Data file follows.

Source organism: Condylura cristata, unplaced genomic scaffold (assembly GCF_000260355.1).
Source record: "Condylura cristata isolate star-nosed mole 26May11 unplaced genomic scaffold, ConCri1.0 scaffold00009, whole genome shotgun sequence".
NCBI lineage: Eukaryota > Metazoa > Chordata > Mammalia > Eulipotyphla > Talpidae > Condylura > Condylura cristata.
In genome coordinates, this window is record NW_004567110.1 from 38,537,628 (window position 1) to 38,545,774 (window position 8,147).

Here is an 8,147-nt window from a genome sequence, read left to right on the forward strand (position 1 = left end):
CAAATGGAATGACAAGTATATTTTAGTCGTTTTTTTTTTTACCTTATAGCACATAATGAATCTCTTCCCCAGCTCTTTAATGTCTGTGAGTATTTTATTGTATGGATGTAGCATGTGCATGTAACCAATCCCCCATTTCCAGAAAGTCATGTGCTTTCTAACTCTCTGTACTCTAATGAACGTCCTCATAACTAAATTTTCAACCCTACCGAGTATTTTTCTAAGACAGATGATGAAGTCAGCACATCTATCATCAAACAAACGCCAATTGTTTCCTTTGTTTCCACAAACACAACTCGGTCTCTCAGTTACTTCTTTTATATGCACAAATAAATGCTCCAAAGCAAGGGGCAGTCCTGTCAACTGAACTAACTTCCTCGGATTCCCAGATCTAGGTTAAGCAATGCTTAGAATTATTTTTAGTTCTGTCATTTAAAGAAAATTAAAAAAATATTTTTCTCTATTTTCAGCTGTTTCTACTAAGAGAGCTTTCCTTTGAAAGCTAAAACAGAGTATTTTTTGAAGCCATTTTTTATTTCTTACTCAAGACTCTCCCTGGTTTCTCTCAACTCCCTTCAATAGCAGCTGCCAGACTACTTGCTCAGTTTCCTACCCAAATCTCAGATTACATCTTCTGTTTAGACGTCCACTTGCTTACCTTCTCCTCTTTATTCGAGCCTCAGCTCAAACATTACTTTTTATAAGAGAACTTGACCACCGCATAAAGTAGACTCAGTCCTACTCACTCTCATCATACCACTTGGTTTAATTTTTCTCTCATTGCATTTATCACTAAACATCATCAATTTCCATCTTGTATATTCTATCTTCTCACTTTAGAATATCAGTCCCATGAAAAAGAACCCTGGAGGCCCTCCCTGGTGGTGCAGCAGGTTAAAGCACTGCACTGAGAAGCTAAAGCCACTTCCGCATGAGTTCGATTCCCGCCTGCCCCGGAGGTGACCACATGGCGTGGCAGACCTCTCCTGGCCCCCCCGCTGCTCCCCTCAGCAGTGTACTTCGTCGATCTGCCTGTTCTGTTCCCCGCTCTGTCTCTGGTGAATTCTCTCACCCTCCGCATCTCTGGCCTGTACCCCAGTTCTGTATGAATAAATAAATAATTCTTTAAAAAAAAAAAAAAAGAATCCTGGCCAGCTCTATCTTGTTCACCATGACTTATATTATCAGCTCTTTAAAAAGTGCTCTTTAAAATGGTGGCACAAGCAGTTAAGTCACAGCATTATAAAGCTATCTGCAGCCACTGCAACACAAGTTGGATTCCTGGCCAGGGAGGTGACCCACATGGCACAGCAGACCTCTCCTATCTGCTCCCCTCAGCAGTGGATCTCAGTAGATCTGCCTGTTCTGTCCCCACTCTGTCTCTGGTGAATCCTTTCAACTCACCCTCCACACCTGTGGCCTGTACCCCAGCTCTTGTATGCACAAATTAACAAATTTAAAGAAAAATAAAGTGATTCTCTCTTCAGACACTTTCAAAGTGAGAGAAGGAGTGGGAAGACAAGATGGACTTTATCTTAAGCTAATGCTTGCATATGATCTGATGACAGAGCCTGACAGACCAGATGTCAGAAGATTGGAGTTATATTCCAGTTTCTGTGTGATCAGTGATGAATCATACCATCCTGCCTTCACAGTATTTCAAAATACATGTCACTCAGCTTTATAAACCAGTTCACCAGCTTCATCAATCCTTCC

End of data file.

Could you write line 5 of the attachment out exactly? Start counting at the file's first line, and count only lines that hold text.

Here is an 8,147-nt window from a genome sequence, read left to right on the forward strand (position 1 = left end):